Accumulating wealth is an important part of financial planning as it can help you enjoy life and provide for your family. But as the saying goes, you can’t take money with you when you die. So, part of financial planning is thinking about how you might leave an inheritance. Or, to put it in another way, who will be the beneficiary for your various assets.
Since there are a number of ways to leave money to family members, friends, or charities, it probably won’t surprise you that there are just as many types of beneficiaries. We’ll walk through a few of those here, and then spend a minute looking at how a trust can help simplify the process.
Name beneficiaries via:
• Retirement accounts
If you have any kind of retirement account, including a 401(k) through work, you were likely asked to name a beneficiary. If you designate a beneficiary — and complete all the associated steps — the assets in your retirement account pass to your beneficiaries, according to IRS rules, upon your death. In other words, the assets in these accounts will bypass probate. However, the way your beneficiaries will be able to access the funds, and the amount of tax they’ll pay, varies significantly depending on a variety of factors.
• Life insurance
When you purchase a life insurance policy, you must name a beneficiary to receive the potential payout in case you die. You can name primary and secondary (or contingent) beneficiaries. So, for instance, your primary beneficiary might be your spouse, but if your spouse were to die before you do, the secondary beneficiary would receive the payout when you die. Like retirement accounts, life insurance does not go through probate; this payout goes directly to the named beneficiary without the intervention of a court and separate from your will.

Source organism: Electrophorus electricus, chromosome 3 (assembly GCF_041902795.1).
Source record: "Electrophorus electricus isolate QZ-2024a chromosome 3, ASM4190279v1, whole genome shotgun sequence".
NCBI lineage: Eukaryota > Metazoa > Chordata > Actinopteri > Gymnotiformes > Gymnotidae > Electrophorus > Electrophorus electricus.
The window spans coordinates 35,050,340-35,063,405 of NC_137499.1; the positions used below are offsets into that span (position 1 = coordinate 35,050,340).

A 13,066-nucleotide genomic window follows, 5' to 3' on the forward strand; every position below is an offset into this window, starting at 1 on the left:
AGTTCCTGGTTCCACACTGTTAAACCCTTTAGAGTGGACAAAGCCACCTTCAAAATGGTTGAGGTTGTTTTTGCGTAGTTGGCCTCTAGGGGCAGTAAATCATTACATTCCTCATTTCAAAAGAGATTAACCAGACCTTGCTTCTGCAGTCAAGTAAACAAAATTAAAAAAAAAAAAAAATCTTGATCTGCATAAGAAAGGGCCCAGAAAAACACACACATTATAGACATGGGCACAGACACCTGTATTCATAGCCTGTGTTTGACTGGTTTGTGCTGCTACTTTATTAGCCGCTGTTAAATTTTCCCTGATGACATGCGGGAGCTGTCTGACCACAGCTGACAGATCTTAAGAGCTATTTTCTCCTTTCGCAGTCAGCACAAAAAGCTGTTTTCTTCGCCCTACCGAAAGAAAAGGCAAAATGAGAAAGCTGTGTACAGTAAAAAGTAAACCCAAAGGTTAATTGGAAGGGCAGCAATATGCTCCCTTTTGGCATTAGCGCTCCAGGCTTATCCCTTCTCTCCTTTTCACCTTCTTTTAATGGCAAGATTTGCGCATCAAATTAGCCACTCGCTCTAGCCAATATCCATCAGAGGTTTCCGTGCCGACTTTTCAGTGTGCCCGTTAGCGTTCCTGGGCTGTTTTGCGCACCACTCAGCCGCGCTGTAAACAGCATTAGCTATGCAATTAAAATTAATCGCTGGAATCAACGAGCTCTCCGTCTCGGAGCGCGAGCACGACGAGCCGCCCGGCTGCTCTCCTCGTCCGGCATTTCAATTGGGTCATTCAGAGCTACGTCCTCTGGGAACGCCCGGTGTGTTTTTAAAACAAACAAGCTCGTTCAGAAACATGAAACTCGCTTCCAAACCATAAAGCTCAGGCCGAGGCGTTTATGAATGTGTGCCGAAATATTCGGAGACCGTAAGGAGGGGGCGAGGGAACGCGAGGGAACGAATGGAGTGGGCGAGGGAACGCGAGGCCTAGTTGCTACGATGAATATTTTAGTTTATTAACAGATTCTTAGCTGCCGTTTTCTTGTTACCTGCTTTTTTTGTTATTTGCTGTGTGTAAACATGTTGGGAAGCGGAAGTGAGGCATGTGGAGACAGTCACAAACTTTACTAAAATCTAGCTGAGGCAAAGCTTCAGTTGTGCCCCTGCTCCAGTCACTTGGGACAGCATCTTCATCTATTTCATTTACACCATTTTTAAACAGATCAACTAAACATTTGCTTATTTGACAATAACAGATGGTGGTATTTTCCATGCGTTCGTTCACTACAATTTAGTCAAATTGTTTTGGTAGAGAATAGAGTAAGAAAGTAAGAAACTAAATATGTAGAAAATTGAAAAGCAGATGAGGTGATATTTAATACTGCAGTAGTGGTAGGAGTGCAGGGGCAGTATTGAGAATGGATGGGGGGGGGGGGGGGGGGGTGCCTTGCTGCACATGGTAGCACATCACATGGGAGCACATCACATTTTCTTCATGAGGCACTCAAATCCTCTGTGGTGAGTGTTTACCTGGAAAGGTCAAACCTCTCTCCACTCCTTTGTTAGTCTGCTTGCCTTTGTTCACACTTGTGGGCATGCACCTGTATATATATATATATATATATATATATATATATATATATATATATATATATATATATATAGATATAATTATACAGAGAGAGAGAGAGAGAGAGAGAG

A will is a legal document spelling out your wishes, including the distribution of your assets. When you will your assets to someone, they’re a beneficiary of your will. After you die, the executor of your will contacts the beneficiaries to notify them of their inheritance and handle the logistics.
• Pensions and annuities
Whether or not these policies have a beneficiary depends on how they’re structured. For instance, with some annuities, benefits stop when you die. However, other policies have a death-benefit provision that allows the policy owner to leave money to a beneficiary (details vary by policy). Pensions, on the other hand, commonly pay out some kind of benefit. If you don’t name a beneficiary, this benefit could be determined by the terms of your pension plan, or by the state you live in, so it’s important to name a beneficiary, as well as a contingent beneficiary, and to keep those names current.
How a trust can help
A living trust, sometimes called a revocable trust, can help simplify wealth transfer if you want to leave an inheritance. In this scenario, you might transfer all of your assets into your trust, and name the trust as the beneficiary for both your life insurance policy and retirement accounts.
Then, instead of detailing beneficiaries and contingent beneficiaries for every account, policy, and asset, you simply set up a plan for your trust. For instance, you might specify that your trust be divided equally among your kids, and place age restrictions on when they’re able to access the money.
Doing your trust in this way can also make it easier to update your beneficiaries following major life events, like having a child or getting married.
That type of control isn’t generally available when you simply name a beneficiary for other types of accounts. If you have questions about how you might use a trust to help you leave an inheritance to your family, set up an appointment to discuss creating an estate plan
Discipline is the key to success!
Sources: Investopedia, Insurance Information Institute, Annuity.org, Protective
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